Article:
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  1. #1
    Join Date
    Oct 2009
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    Providence, RI
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    Default floating floor doorways

    I'm in the process of installing a laminate flooring product with a click-and-lock style joint on all four sides, and I've run into some difficulties installing in my doorways. I'm trying to install the product in a hallway that has doorways on both sides. The hallway is about 3.5 flooring panels wide with one doorway on one side and three doorways on the other.

    For the side of the hallway where I laid the first course, I followed the directions, and was successful in cutting the door molding trim and sliding the flooring underneath while still leaving room for expansion.

    However, on the opposite side of the hallway, I have the last course to install, and I have multiple doorways there as well.

    The problem is that if I cut the panel to fit the doorway, and slide under the trim, I can't get the panel into place, let alone lift it at an angle to mate the panels.

    Any suggestions?

    Matt

  2. #2
    Join Date
    Aug 2007
    Posts
    7,156

    Default Re: floating floor doorways

    Most of the snap fit floorings say that you can use a knock block to drive the tongue and groove together. I would recommend you do this with two scraps that are the width of the door, not only for practice, but to see if you can indeed knock them together.

    Another method would be to stop the flooring on the hallway side, ending with a T-molding, restart laying the floor from inside the room. It will be a bit of a pain, but you can pop the casing (door trim ) off on the hallway side so that you get the flooring all the way to the wall.
    I suffer from CDO ... Its like OCD, but in alphabetical order, LIKE IT SHOULD BE!!!

  3. #3
    Join Date
    Oct 2009
    Location
    Providence, RI
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    8

    Default Re: floating floor doorways

    Indeed, getting the panels together requires not only a knock block, but fitting them at an angle of about 5degrees, then several good whacks with a hammer and a block.

    However, without that 5degree lift on the new panel joining the existing courses, you can whack all day, they will not join.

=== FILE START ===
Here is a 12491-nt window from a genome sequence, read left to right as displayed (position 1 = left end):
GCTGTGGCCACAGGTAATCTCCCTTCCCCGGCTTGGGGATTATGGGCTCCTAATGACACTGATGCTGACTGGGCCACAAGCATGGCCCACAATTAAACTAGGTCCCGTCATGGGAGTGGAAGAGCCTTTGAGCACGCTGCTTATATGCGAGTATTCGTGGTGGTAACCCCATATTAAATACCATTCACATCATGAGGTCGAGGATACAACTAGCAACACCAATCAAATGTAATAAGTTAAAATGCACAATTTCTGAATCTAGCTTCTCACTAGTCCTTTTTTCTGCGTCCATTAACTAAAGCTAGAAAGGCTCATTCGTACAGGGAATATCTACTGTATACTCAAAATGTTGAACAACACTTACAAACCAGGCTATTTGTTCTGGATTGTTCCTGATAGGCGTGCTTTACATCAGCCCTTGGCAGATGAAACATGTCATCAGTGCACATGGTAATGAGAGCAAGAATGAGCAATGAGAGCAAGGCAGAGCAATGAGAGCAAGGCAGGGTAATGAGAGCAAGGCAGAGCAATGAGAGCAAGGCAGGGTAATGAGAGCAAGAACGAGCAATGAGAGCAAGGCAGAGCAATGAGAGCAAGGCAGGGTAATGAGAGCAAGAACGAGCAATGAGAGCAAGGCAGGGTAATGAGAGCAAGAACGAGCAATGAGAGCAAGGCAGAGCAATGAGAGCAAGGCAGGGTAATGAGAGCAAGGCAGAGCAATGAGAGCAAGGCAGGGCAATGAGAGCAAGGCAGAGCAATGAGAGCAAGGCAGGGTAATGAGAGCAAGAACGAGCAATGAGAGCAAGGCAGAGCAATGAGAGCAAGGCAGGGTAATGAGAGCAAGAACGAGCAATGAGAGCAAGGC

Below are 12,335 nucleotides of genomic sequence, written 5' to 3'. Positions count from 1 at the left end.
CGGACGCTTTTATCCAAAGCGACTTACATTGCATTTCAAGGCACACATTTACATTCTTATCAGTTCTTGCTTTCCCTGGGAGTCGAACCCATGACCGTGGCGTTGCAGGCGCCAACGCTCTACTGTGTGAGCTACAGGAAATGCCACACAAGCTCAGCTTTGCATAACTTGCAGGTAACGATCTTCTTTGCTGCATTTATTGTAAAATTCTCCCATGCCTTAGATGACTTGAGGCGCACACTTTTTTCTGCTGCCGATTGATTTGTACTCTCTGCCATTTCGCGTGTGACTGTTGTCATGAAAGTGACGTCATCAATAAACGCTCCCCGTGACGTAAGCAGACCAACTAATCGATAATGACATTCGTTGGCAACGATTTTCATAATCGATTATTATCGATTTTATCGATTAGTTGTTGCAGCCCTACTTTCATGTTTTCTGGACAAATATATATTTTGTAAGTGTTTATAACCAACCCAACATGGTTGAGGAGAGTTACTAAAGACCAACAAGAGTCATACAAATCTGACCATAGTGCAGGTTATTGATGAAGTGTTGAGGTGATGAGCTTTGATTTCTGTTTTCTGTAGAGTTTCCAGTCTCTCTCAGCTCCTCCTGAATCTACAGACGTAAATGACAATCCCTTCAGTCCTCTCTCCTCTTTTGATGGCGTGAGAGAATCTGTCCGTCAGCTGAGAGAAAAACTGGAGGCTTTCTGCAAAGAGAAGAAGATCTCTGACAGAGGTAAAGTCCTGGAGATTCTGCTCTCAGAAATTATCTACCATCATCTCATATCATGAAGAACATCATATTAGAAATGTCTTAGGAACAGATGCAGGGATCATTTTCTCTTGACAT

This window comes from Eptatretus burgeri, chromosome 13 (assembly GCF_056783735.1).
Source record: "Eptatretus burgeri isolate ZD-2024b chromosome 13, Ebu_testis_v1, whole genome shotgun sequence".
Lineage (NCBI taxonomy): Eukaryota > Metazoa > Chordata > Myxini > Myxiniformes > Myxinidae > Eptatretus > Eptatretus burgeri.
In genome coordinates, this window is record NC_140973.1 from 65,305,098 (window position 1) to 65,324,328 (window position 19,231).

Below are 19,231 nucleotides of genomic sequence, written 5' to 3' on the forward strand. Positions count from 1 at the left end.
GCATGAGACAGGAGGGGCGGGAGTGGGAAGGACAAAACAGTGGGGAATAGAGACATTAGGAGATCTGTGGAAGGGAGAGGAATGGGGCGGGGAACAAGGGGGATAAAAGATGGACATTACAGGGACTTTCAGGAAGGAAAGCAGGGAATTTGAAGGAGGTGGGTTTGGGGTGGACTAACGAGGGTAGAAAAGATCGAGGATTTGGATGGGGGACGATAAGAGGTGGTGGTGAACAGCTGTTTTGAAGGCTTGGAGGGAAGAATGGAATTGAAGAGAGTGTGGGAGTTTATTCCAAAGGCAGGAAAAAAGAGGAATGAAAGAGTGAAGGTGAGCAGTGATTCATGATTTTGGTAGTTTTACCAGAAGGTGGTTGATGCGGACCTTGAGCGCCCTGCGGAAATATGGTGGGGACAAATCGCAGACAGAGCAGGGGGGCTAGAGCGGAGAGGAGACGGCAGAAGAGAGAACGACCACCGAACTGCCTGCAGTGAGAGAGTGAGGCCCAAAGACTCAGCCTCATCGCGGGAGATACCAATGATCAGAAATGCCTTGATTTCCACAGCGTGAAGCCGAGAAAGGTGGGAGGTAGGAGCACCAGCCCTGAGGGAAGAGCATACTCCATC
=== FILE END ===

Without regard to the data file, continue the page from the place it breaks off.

You make a good point about the t-track joints. The thing with that is, in continuing the flooring on the other side, I would then end with another t-track after only a few inches.

    Thanks for the ideas, keep 'em coming!

  4. #4
    Join Date
    Aug 2007
    Posts
    7,156

    Default Re: floating floor doorways

    Quote Originally Posted by mattPVD View Post
    Indeed, getting the panels together requires not only a knock block, but fitting them at an angle of about 5degrees, then several good whacks with a hammer and a block.

    However, without that 5degree lift on the new panel joining the existing courses, you can whack all day, they will not join.
    You could shave the tongue so that it still fits snug, but doesn't require the beating to install.

    Quote Originally Posted by mattPVD View Post
    You make a good point about the t-track joints. The thing with that is, in continuing the flooring on the other side, I would then end with another t-track after only a few inches.
    Why is that? The T-molding is just to make the transition through one side of the door, the other side would be cut and put together with the first plank in the room before sliding it under the jamb legs and into the T-mold on the other side.

    Quote Originally Posted by mattPVD View Post
    Thanks for the ideas, keep 'em coming!
    That's all I've got ...
    I suffer from CDO ... Its like OCD, but in alphabetical order, LIKE IT SHOULD BE!!!

  5. #5
    Join Date
    Oct 2009
    Location
    Providence, RI
    Posts
    8

    Default Re: floating floor doorways

    Quote Originally Posted by A. Spruce View Post
    You could shave the tongue so that it still fits snug, but doesn't require the beating to install.
    That's a really good idea, I like that.
    Quote Originally Posted by A. Spruce View Post
    Why is that? The T-molding is just to make the transition through one side of the door, the other side would be cut and put together with the first plank in the room before sliding it under the jamb legs and into the T-mold on the other side.
    Sorry, I wasn't clear on this. On the other side of these hallway doors are either rugs, tile, or stairs (down).

    In any case, I'd like the new flooring to extend into the doorway before the transition. In the case of the tile, there is already a marble edge halfway through the doorway, and in the case of the stairs, I'd like the new flooring to extend to the edge of the top step.

    I'll take a picture tonight and post it.

    Thanks so much for all of your comments!
    -Matt

  6. #6
    Join Date
    Oct 2009
    Location
    Providence, RI
    Posts
    8

    Default Re: floating floor doorways

    Here is an example of the situation I'm trying to resolve:


    I'd like to have the T-joint nose up against the marble block in the doorway, but I'd also like the panel to lock into the other panels and fit under the door molding.

    The panels themselves are about 46" long.

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